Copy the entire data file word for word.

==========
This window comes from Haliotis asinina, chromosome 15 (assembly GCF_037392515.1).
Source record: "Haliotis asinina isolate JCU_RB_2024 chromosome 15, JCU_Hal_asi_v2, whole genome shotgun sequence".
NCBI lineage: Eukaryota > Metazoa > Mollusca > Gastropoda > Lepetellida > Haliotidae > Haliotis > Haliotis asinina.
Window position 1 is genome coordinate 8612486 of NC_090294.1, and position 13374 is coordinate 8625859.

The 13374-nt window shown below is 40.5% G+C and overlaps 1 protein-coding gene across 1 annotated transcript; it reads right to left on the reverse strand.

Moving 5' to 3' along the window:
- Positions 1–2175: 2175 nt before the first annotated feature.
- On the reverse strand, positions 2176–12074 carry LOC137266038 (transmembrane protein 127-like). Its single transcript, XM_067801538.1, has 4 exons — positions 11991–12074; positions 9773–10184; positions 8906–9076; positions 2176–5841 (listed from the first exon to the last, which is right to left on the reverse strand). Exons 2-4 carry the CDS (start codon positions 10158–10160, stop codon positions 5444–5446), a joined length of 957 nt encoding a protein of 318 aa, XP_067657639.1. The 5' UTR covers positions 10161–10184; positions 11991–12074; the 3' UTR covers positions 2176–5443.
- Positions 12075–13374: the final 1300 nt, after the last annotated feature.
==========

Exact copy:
This window comes from Haliotis asinina, chromosome 15 (assembly GCF_037392515.1).
Source record: "Haliotis asinina isolate JCU_RB_2024 chromosome 15, JCU_Hal_asi_v2, whole genome shotgun sequence".
NCBI lineage: Eukaryota > Metazoa > Mollusca > Gastropoda > Lepetellida > Haliotidae > Haliotis > Haliotis asinina.
Window position 1 is genome coordinate 8612486 of NC_090294.1, and position 13374 is coordinate 8625859.

The 13374-nt window shown below is 40.5% G+C and overlaps 1 protein-coding gene across 1 annotated transcript; it reads right to left on the reverse strand.

Moving 5' to 3' along the window:
- Positions 1–2175: 2175 nt before the first annotated feature.
- On the reverse strand, positions 2176–12074 carry LOC137266038 (transmembrane protein 127-like). Its single transcript, XM_067801538.1, has 4 exons — positions 11991–12074; positions 9773–10184; positions 8906–9076; positions 2176–5841 (listed from the first exon to the last, which is right to left on the reverse strand). Exons 2-4 carry the CDS (start codon positions 10158–10160, stop codon positions 5444–5446), a joined length of 957 nt encoding a protein of 318 aa, XP_067657639.1. The 5' UTR covers positions 10161–10184; positions 11991–12074; the 3' UTR covers positions 2176–5443.
- Positions 12075–13374: the final 1300 nt, after the last annotated feature.